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United States District Court, Central District of Illinois, Springfield Division

February 9, 1988


The opinion of the court was delivered by: Mills, District Judge:


Partial summary judgment allowed.

Here are the facts.

Cole Energy Development Company ("Cole Energy") leased two gas compressor units from Ingersoll-Rand Company ("Ingersoll-Rand") for use in its business of developing gas fields and in the pumping, selling, and distribution of natural gas. A lease agreement for an ESH gas compressor was entered into by the parties on December 5, 1983, and a lease agreement for a KOA gas compressor was entered into by the parties on August 11, 1984. The terms and conditions of both agreements are identical. (Hence, when we refer to the agreement in the singular, it is applicable to both leases.) Ingersoll-Rand's motion for partial summary judgment concerns the enforceability of certain terms of the lease agreement.

Paragraph 18 of the lease agreement states inter alia:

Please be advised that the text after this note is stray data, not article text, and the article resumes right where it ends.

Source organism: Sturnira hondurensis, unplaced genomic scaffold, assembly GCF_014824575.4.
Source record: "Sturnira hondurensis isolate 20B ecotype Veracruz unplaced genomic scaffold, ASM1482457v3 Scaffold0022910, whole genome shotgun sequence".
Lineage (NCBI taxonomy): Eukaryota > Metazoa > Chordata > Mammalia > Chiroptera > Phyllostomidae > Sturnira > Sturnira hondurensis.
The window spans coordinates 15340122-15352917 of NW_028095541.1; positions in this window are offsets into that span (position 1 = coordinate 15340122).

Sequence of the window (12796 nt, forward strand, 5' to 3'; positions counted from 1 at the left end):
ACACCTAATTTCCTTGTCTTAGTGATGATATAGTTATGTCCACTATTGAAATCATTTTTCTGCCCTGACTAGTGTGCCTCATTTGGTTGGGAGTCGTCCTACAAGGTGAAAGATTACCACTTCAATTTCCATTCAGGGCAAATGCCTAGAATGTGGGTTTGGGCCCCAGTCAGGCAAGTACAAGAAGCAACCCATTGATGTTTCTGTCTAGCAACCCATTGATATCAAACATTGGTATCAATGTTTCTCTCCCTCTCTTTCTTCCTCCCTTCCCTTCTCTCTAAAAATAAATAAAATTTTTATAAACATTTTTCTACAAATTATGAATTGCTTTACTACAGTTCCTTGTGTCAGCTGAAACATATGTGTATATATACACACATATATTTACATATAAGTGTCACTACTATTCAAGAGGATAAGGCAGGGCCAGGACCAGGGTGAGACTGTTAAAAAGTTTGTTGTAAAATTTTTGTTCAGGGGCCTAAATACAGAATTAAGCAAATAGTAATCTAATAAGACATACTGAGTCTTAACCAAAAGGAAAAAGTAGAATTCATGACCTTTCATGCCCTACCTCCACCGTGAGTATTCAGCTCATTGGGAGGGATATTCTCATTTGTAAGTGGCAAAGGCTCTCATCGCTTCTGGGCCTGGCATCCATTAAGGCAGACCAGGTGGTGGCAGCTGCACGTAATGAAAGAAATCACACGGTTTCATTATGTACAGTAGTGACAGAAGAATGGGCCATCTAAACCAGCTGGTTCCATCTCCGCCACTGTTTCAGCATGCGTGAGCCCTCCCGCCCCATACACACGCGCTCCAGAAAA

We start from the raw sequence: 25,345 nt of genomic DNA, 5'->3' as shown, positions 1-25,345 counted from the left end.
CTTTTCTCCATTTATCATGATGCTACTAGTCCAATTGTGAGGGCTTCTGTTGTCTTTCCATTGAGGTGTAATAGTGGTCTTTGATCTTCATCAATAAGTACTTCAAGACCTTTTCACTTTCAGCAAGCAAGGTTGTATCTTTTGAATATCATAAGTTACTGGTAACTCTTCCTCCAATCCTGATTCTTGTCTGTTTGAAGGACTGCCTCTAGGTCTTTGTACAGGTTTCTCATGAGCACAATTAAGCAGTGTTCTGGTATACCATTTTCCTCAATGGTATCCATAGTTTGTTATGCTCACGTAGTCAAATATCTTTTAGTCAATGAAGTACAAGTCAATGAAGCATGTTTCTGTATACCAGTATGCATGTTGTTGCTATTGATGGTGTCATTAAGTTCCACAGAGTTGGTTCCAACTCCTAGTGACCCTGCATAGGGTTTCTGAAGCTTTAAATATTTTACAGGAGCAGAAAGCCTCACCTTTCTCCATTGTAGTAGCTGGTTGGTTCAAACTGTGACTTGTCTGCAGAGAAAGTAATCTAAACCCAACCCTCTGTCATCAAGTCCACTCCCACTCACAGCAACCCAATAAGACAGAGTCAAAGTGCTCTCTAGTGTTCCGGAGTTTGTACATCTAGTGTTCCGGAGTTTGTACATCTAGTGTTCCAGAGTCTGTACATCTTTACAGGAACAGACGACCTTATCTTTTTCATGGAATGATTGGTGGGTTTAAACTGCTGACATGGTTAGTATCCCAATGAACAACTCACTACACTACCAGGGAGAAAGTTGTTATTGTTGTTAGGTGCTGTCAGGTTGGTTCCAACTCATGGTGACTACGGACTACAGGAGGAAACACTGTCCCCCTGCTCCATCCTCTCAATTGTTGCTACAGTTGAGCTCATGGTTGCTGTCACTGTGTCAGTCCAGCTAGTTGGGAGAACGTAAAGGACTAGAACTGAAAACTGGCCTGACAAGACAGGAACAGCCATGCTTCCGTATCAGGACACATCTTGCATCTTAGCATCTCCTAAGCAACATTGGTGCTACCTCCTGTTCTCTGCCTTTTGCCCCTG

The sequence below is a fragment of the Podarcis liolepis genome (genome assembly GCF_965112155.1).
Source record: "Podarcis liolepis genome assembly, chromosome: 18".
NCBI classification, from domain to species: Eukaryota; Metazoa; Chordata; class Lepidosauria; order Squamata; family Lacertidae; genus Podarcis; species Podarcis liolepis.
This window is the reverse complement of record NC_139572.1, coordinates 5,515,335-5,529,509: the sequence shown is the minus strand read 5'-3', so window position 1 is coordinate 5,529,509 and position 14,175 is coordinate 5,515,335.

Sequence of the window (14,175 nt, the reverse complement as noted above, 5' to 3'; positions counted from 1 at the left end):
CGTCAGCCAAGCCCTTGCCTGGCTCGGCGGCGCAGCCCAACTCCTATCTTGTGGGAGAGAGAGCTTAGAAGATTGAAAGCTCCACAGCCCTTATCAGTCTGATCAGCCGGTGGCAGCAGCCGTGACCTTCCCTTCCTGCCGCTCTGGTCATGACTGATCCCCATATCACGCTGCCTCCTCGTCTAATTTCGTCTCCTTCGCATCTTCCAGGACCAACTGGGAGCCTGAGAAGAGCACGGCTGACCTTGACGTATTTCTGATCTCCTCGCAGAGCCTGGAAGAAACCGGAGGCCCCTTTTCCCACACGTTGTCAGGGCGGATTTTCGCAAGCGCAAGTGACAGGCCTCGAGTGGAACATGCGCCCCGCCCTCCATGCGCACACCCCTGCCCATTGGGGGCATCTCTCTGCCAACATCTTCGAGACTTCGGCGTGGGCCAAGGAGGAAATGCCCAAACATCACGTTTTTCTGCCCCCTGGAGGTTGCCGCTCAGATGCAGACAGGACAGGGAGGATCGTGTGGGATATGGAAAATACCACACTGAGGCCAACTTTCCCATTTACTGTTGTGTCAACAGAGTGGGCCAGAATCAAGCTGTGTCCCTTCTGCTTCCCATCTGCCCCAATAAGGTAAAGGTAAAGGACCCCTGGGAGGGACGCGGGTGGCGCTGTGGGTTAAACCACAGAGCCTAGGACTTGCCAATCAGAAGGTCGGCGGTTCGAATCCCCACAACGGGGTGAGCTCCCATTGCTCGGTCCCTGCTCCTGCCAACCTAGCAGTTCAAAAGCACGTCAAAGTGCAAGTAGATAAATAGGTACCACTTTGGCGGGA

The liability of lessor under this agreement shall be
  limited to the amount of payments made under this
  agreement. In no event shall any special, indirect,
  or consequential damages be allowed to lessee because
  of actions or default by the Lessor through
  negligence or malfunction of the equipment . . .

Paragraph 17 states:

  WARRANTIES. Lessor will deliver to lessee the factory
  warranty for each new unit manufactured by
  Ingersoll-Rand Company to enable lessee to obtain
  customary warranty service furnished on such units.
  Other than delivering said factory warranty, Lessor
  makes no other representations, promises, statements
  or warranties, expressed or implied, AND THERE ARE NO

Ingersoll-Rand asks this Court to find as a matter of law that these provisions are enforceable. If the provisions are enforceable, Cole Energy's maximum recovery under the agreement would be limited to the amounts paid under the lease. No consequential damages would be recoverable and the count alleging a breach of the implied warranty would be dismissed. We now address these questions.

Summary Judgment